The first real writing advice I ever received came from Rita Mae Brown’s Starting From Scratch. To Miss Brown, reading was paramount. So was writing in active voice. Her book also suggested journalism as an avocation to prepare for the vocation of being a literary artist. I went with that, and have found that journalism may just be a vocation and literary writing the avocation. Or maybe it’s all just a dream.
If you knew then what you know now about the writing life, would you have continued to pursue it?
I think I would have pursued writing in some way, although I certainly would have made some changes in my education and career pursuits. In particular, if I had a better vision of what I wanted to write or of my desire to write before I entered university, I probably would have gone to J-school. I also would have paid more attention to the emerging technology, and not been such a damn Luddite, perhaps learning photography, videography, and would have become much more familiar with the InterWebs in its infancy than I was.
How much of a disconnect is there between your vision of the writing life and the reality of it?
Up until about 10 years ago, my vision and reality were seriously disconnected. I had visions of myself whacking away at a manual typewriter while living on the Left Bank of Paris with tons of expats, like Hemingway. I drew my whole image of what a writer’s life was like from Hemingway. I wasn’t really paying attention to what was going on around me. I certainly had a hard time connecting that image to a career path as a writer. I wasn’t aware of the changes in publishing. Or how difficult it is to publish a book. Or how technology has changed writers. That and it’s clear writers aren’t pop stars. I’m not even sure writers register as even blips in the galaxy.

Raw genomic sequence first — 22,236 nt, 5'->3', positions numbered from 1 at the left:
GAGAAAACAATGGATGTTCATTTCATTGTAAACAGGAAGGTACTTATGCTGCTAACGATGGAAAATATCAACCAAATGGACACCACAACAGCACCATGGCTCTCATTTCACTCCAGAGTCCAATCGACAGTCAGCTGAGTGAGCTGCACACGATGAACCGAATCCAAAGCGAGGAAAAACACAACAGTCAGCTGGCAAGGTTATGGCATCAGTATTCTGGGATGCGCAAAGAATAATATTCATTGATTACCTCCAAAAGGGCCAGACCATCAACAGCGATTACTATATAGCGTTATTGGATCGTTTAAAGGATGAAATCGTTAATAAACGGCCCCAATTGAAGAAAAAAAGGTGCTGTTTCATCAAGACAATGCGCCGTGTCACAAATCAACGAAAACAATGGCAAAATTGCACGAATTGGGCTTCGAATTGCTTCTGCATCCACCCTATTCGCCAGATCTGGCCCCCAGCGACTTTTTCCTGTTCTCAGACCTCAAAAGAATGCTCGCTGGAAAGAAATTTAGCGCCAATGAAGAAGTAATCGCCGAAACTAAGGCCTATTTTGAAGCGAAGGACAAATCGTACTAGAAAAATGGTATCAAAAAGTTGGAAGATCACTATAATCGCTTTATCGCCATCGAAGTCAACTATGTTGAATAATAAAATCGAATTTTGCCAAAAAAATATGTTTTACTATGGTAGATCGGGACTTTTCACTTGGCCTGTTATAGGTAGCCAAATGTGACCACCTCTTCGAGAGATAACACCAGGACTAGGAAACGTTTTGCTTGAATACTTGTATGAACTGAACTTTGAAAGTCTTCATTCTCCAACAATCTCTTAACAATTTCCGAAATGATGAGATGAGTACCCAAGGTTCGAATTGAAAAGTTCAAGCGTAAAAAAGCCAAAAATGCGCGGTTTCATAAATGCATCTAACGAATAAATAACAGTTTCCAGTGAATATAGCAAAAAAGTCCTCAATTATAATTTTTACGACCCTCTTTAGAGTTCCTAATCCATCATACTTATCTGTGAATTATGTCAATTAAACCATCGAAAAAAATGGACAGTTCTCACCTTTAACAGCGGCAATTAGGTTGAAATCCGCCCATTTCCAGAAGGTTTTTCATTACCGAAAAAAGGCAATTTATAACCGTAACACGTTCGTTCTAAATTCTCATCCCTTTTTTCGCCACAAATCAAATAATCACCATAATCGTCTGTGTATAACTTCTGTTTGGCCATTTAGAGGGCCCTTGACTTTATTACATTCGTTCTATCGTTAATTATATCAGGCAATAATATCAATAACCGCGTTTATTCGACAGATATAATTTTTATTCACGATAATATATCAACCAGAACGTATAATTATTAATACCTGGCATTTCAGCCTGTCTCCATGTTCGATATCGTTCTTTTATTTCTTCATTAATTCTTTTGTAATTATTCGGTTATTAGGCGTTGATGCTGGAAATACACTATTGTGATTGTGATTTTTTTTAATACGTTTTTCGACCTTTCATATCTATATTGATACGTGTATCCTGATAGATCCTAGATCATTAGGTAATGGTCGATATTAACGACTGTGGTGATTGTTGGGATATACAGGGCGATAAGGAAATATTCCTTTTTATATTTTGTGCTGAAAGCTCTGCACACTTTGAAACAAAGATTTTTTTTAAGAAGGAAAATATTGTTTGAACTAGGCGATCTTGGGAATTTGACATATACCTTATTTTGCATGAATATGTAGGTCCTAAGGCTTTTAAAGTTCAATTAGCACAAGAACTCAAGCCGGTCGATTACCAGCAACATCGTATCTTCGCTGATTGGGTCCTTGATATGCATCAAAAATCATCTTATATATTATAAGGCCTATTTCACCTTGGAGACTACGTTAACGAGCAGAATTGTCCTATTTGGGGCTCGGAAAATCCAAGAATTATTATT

Here is the fourth of a series of posts from Big Bad Book Blog on blogging and promoting y0ur blog and your brand (aka, yourself) as a writer. To me self promotion is a necessary evil, and yet even before the Interwebs existed, writers such as Dickens and Twain were out there promoting themselves, their works and their opinions.
As a writer, I have a hard time marketing myself. I’m innately shy. I also don’t have a book to promote — not at the moment. But, I do write freelance, and would like to make more money doing that. I’m also looking for full time employment, preferably as a writer or editor. So getting the word out is important.
But what is too much? What is too little?
The third post on blogging from Big Bad Book Blog. Providing content is the hardest thing to do, especially with other daily demands. I’m not sure how daily posts are possible, unless you’re re-posting content from other blogs, or you do write several posts at once, and have them timed to post each day. That practice, though, gets into the question of timeliness. It’s the problem every reporter or writer faces: what’s news one day is nothing the next, and with the Internet, news one second is nothing the next. How often do you blog? How much is too much or too little?
Here is the second part of a series on blogging from Big Bad Book Blog. Finding a focus for a blog is difficult. I started this blog, for instance, as an outlet for book reviews and other literary discussions. I never thought of it specifically as a platform to market myself. I put up another Web site for that purpose, although marketing myself as a writer is hard for me, almost as difficult as writing itself can be. Sometimes I think this blog is unfocused, although I try to stay within the realm of literature and writing in some way. What do you think? Is this blog focused?